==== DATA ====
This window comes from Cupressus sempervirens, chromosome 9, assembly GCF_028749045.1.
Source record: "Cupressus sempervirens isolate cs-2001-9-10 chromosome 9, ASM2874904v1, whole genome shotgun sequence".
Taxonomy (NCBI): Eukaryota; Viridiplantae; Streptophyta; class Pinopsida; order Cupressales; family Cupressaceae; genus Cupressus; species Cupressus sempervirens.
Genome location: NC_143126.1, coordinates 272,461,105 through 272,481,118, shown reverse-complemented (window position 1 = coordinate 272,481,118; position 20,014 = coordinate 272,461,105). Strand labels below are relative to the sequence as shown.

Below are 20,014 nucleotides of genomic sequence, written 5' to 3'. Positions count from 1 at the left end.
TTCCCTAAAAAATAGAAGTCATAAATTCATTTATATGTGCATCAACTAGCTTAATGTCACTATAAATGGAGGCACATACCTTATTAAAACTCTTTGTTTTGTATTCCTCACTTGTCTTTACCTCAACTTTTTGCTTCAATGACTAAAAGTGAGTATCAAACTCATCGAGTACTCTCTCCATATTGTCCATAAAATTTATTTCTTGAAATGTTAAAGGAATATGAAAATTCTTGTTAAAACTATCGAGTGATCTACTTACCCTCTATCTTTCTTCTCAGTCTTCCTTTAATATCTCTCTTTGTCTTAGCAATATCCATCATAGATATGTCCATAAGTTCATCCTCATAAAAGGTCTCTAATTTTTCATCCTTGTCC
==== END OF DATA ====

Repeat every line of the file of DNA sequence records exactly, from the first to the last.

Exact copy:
This window comes from Cupressus sempervirens, chromosome 9, assembly GCF_028749045.1.
Source record: "Cupressus sempervirens isolate cs-2001-9-10 chromosome 9, ASM2874904v1, whole genome shotgun sequence".
Taxonomy (NCBI): Eukaryota; Viridiplantae; Streptophyta; class Pinopsida; order Cupressales; family Cupressaceae; genus Cupressus; species Cupressus sempervirens.
Genome location: NC_143126.1, coordinates 272,461,105 through 272,481,118, shown reverse-complemented (window position 1 = coordinate 272,481,118; position 20,014 = coordinate 272,461,105). Strand labels below are relative to the sequence as shown.

Below are 20,014 nucleotides of genomic sequence, written 5' to 3'. Positions count from 1 at the left end.
TTCCCTAAAAAATAGAAGTCATAAATTCATTTATATGTGCATCAACTAGCTTAATGTCACTATAAATGGAGGCACATACCTTATTAAAACTCTTTGTTTTGTATTCCTCACTTGTCTTTACCTCAACTTTTTGCTTCAATGACTAAAAGTGAGTATCAAACTCATCGAGTACTCTCTCCATATTGTCCATAAAATTTATTTCTTGAAATGTTAAAGGAATATGAAAATTCTTGTTAAAACTATCGAGTGATCTACTTACCCTCTATCTTTCTTCTCAGTCTTCCTTTAATATCTCTCTTTGTCTTAGCAATATCCATCATAGATATGTCCATAAGTTCATCCTCATAAAAGGTCTCTAATTTTTCATCCTTGTCC